Article 6: Lawfulness of processing. “(1)(a) Processing shall be lawful only if […] the data subject has given consent to the processing of his or her personal data for one or more specific purposes.”

Article 21: Right to object. “(1) The data subject shall have the right to object at any time to processing of personal data concerning him or her […]”

The first two articles establish that personal data could only be collected for specific purposes and not be used for anything else. Then, article 21 grants users a right to object, at any time, to their personal data being used for any purpose including marketing, scientific research, historical archiving, or profiling. Together, these articles require each personal data item to have its own blacklisted and whitelisted purposes that could be changed over time.

Purpose in the real-world. The impact of the purpose requirement has been swift and consequential. For example, in January 2019, the French data protection commission [11] fined Google €50M for not having a legal basis for their ads personalization. Specifically, the ruling said that the user consent obtained by Google was not “specific” enough, and the personal data thus obtained should not have been used across 20 services.

3.3 Walled Gardens and Black Markets

As we are in the early days of large-scale commoditization of personal data, the norms for acquiring, sharing, and reselling them are not yet well established. This has led to uncertainties for people and a tussle for control over data amongst controllers. People are concerned about vendor lock-ins, and about a lack of visibility once their data is resold or shared in the secondary markets. Organizations have responded to this by setting up walled gardens, and making secondary markets more opaque. However, GDPR dismantles such practices.

Article 20: Right to data portability. “(1) The data subject shall have the right to receive the personal data concerning him or her, which he or she has provided to a controller. (2) […] the right to have the personal data transmitted directly from one controller to another.”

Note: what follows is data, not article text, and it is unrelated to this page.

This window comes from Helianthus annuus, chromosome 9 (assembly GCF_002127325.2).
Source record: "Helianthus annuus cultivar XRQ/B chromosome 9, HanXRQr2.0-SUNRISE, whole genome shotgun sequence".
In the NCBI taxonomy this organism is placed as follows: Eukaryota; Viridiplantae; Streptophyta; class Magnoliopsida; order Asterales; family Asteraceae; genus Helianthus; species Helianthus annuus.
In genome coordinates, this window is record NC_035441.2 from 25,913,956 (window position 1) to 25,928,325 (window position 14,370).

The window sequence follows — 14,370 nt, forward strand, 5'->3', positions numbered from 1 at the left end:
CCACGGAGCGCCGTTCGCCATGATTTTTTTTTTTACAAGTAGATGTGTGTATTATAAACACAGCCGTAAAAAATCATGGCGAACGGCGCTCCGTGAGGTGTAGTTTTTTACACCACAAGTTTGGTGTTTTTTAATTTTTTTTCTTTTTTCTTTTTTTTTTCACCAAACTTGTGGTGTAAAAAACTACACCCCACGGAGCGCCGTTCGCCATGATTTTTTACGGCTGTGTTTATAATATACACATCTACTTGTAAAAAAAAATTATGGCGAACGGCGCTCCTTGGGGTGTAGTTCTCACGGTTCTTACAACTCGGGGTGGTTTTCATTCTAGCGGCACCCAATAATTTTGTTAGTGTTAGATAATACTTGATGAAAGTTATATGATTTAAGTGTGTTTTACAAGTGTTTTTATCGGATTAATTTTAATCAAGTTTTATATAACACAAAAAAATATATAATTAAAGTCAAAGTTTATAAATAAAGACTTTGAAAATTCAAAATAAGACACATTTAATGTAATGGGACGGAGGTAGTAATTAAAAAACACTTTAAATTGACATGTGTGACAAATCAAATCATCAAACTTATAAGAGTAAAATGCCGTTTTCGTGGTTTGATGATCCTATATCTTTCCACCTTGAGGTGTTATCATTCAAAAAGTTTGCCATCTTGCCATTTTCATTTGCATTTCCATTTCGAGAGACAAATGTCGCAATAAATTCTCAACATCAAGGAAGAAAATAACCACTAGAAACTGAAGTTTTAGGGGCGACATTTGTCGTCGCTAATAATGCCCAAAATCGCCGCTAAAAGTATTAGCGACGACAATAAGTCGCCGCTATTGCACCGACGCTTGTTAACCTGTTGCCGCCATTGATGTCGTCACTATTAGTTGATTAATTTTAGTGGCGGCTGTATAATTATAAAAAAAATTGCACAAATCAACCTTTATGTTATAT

Article 14: Information to be provided where personal data have not been obtained from the data subject. “(1) (c) the purposes of the processing […], (e) the recipients […], (2) (a) the period for which the personal data will be stored […], (f) from which source the personal data originate […]. (3) The controller shall provide the information at the latest within one month.”

With article 20, people have a right to request for all the personal data that a controller has collected directly from them. Not only that, they could also ask the controller to directly transmit all such personal data to a different controller. While that tackles the vendor lock-ins, article 14 regulates the behavior in secondary markets. It requires that anyone indirectly procuring personal data must inform the users, within a month, about (i) how they acquired it, (ii) how long would they be stored, (iii) what purpose would they be used for, and (iv) who they intend to share it with. The data trail set up by this regulation should bring the control and clarity back to the people.

Data movement in the real-world. When GDPR went live, a large number of companies rolled out [12] data download tools for EU users. For example, Google Takeout [5] lets users not only access all their personal data in their system but also port data directly to external services. However, the impact has been less savory for programmatic ad exchanges [13] in Europe, many of which had to shut down. This was primarily due to Google and Facebook restricting access to their platforms for those ad exchanges, which could not verify the legality of the personal data they possessed.

3.4 Risk-Agnostic Data Processing

Modern technology companies face the challenge of creating and managing increasingly complex software systems in an environment that demands rapid innovation. This has led to a practice, especially in the Internet-era companies, of prioritizing speed over correctness; and to a belief [32] that unless you are breaking stuff, you are not moving fast enough [8]. However, GDPR explicitly restricts this approach when dealing with personal data.

Article 35: Data protection impact assessment. “(1) Where processing, in particular using new technologies, is likely to result in a high risk to the rights and freedoms of natural persons, the controller shall, prior to the processing, carry out an assessment of the impact of the envisaged processing operations on the protection of personal data.”

Article 36: Prior consultation. “(1) The controller shall consult the supervisory authority prior to processing where […] that would result in a high risk in the absence of measures taken by the controller to mitigate the risk.”

GDPR establishes, via articles 35 and 36, two levels of checks for introducing new technologies and for modifying existing systems, if they process large amounts of personal data. The first level is internal to the controller, where an impact assessment must analyze the nature and scope of the risks, and then propose the safeguards needed to mitigate them. Next, if the risks are systemic in nature or concern common platforms, either internal and external, the data protection officer must consult with the supervisory authority prior to any processing.